Forget KPK, we need a sharper weapon to fight graft

Tuesday, 24 Sep 2019
Forget KPK, we need a sharper weapon to fight graft
Rest in peace: Employees at Corruption Eradication Commission (KPK) lay flower and wreaths on top of a casket in front of the KPK's headquarter in Kuningan, Central Jakarta, on Friday, Sept. 13, 2019. This is after the House of Representative elected Insp. Gen. Firli Bahuri from the National Police as KPK's new commissioner and President Joko (JP/Seto Wardhana)

With the Corruption Eradication Commission (KPK) coming under siege from left and right, many people have already written its epitaph, while others still have high hopes and are campaigning to save it. At stake is not the KPK itself, which is likely to continue in a different form, but its independence and hence its effectiveness in leading the nation in fighting graft.

Now that its enemies are looking to succeed in defanging the KPK, is it still worth saving it? Maybe not. But we should not mourn its passing either.

The KPK may have been an effective weapon in sending big time corruptors to jail in the past, but it’s no magic wand, and now it is looking like it is passing its use-by date.

The commission was born out of the reform movement when the nation agreed that rampant and unchecked corruption during the Soeharto regime was the single biggest cause for bankrupting and sending Indonesia into its worst economic recession in 1998.

The KPK was created as a shock therapy to stop corruption. To be effective, it had extraordinary powers, combining the work of the police and prosecutors into one, and the power to wiretap that it needs to catch people in the act. And it works in close collaboration with the special corruption courts set up around the country.

The 2002 legislation on the KPK went through three presidents. The bill was introduced under Abdurrahman Wahid and passed into law in 2002 under Megawati Soekarnoputri. The KPK was only formed and started working after Susilo Bambang Yudhoyono came to office in 2004.

Given the immense tasks at hand, the KPK would handle selective high profile corruption cases involving at least Rp 1 billion (US$71,000), leaving other corruption cases in the hands of the National Police and the Attorney General’s Office.

The KPK became a superbody that has sent to jail many powerful figures, from former Cabinet ministers, top judges and government prosecutors to police generals and politicians, including the speakers of the House and Regional Representatives Council.

Given the nature of its work, the commission has many enemies and very few friends. The only reason why it has survived many attempts to kill or curtail its powers is because, each time, the public always rallies behind it to save the commission and its independence.

If anyone is looking for someone to blame for the KPK’s inevitable demise, one has to look at the KPK’s performance in the past five years. The current commissioners, who are due to end their term in December, have overplayed their hands, going arbitrarily after every single corruption case they could lay their hands on, even those below the Rp 1 billion  mark.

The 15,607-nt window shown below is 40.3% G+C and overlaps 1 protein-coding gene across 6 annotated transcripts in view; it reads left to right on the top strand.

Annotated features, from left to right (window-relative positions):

Hardly a night has gone by without KPK commissioners making TV appearances announcing their latest catch. They have enjoyed a high public profile, but at the expense of the high profile corruption cases they should be going after. Many cases they handled went pending for months if not years, and court convictions have become fewer, and many corruptors got off lightly.

The KPK is losing its effectiveness and recent external factors only speed up the process that began internally.

The House of Representatives, ending its five-year sitting, this month picked five new commissioners, including a senior police officer with questionable ethics to head the KPK starting in December. The House has submitted a bill, an all-partisan initiative, to revise the 2002 law on the KPK that would remove its independence and much of its powers. Ironically, the House has the cooperation of President Joko “Jokowi” Widodo, the one person who could put a stop to it, in making sure the legislation is enacted.

There is no stopping them, not even with petitions and protests.

With the new House members and President already assured of their places after the April general election, they are blatantly ignoring public opinion. They are not the ones who are killing KPK but they will be the ones putting the last nail in the coffin.

The KPK has served its purpose well in the past. Those who created the KPK legislation in 2002 knew that it was meant to be temporary, but they forgot to write the expiration date. That time seems to be now.

The nation’s antigraft campaign, however, will not stop with the demise of the KPK, or as it’s likely the case, a much less independent and powerless KPK. Indonesia has remained as corrupt as when the KPK began its work in 2004, if not more so.

This is not the time to rest, but it is time for new and more innovative approaches.

Whatever tools we come up with, they have to involve wider public participation. We need to use free speech and internet technology to the full extent possible as part of any public campaign against corruption. The free and independent media, for one, should be part of the campaign, doing investigative reporting and uncovering corruption scandals that the KPK won’t handle. If we can’t send them to jail, we can at least name and shame them.

The fight against corruption will continue, with or without an independent KPK.


This opinion piece also appeared in The Jakarta Post, Sept.  18, 2019 edition

The views expressed are his own.